If you can afford it and enjoy it, then why waste time talking about market valuation? Wine is not a stock, if you treat it like a commodity to be valued and priced as such you won't find much enjoyment out of it, IMHO. I know that wasn't your exact question but I feel the need to mention it. I'm on a number of mailing lists because I like to support the winery, and occasionally they are slightly cheaper than retail, but none of them are competitive on the secondary market. Buying a $500 Napa cab is no better than indulging in some Gucci handbag, if you like it and have the $$$ than why the hell not.
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Re: $225 Cab discussion

#95 Post by Ron Slye » May 25th, 2020, 9:22 am

MatthewT wrote:
May 21st, 2020, 2:32 pm
I'm new to this game. And have a hard time tasting the difference between a $100 Cab and a $225 Cab but I haven't had much $225 Cab in my life, to be fair. I work in the stock market and approach this discussion from that perspective. When there is a hot IPO, you can't get allocation to it. And it's underpriced and it opens much higher for a sure thing. Of course, Wine is not much different. Wines with long waiting lists are underpriced and command premiums immediately on the secondary market. If the priced them at market, the wait list would vanish.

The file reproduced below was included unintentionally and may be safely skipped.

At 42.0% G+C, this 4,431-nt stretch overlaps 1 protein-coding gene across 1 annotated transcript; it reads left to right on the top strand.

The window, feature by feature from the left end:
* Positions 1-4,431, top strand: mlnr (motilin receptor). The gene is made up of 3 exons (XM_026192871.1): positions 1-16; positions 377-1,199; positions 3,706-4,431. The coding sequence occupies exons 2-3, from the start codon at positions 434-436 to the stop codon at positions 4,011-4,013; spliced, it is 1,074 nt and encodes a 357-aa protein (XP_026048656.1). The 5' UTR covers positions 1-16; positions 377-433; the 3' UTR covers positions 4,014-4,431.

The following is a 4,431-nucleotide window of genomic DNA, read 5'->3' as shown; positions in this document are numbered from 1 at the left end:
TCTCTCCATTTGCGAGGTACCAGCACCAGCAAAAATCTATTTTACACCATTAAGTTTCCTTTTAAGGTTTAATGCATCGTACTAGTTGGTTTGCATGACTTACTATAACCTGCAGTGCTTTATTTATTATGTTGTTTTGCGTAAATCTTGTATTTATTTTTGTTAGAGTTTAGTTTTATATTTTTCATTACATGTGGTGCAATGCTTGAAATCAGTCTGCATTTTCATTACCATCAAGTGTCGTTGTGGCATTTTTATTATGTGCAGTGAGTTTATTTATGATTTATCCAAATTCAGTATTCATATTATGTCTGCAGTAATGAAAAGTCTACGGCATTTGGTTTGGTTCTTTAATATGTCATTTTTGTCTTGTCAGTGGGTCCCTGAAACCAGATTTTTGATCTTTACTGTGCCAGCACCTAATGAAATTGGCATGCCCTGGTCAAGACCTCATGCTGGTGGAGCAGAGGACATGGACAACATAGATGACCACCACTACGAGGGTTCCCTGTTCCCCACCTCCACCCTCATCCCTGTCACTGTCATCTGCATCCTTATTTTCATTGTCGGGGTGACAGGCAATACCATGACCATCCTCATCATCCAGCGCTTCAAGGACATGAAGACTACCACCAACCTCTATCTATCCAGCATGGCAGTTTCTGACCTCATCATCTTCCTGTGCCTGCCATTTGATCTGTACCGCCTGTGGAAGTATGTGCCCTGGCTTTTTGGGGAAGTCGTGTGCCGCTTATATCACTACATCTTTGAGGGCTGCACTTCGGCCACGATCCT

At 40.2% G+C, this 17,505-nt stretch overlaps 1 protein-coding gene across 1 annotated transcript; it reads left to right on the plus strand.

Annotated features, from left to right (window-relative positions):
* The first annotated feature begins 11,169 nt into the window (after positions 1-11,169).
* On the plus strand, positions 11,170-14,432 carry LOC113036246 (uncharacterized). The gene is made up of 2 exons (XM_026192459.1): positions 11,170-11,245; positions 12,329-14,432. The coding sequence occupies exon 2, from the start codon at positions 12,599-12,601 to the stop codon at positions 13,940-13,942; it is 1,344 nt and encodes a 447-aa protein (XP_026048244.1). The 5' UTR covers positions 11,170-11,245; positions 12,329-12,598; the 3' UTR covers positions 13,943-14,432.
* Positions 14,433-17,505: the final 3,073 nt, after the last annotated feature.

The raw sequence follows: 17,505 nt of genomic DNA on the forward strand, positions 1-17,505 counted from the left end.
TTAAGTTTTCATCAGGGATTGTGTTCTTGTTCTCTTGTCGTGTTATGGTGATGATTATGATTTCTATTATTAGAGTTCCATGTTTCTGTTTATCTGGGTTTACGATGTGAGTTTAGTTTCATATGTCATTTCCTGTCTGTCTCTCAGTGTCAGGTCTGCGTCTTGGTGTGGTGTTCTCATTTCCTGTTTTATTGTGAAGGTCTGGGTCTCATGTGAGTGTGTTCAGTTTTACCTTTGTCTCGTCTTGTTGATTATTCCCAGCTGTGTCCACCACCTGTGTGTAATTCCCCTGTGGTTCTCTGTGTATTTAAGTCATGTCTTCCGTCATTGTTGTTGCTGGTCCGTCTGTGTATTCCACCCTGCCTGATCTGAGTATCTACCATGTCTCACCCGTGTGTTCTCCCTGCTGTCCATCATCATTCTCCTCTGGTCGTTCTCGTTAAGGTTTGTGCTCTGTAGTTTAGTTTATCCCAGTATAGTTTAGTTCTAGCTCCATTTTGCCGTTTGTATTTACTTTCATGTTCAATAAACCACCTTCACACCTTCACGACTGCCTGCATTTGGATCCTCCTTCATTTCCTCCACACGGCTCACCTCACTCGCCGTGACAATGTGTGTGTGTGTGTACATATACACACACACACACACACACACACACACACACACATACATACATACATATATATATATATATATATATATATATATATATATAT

My question/debate is this: Any expensive current vintage wine, in the $100+ price point but really $200+, if it's readily available to anyone day 1, and if you can buy older vintages at cost or very close through retail, why would anyone buy this wine day 1? Isn't the market clearly saying it's overpriced? Can't you just wait to see how the wine reviews and buy it years later at near cost or cost? What is the rational besides hoping to get access to something not overpriced aka something that does sell out immediately/has a wait list later in the year?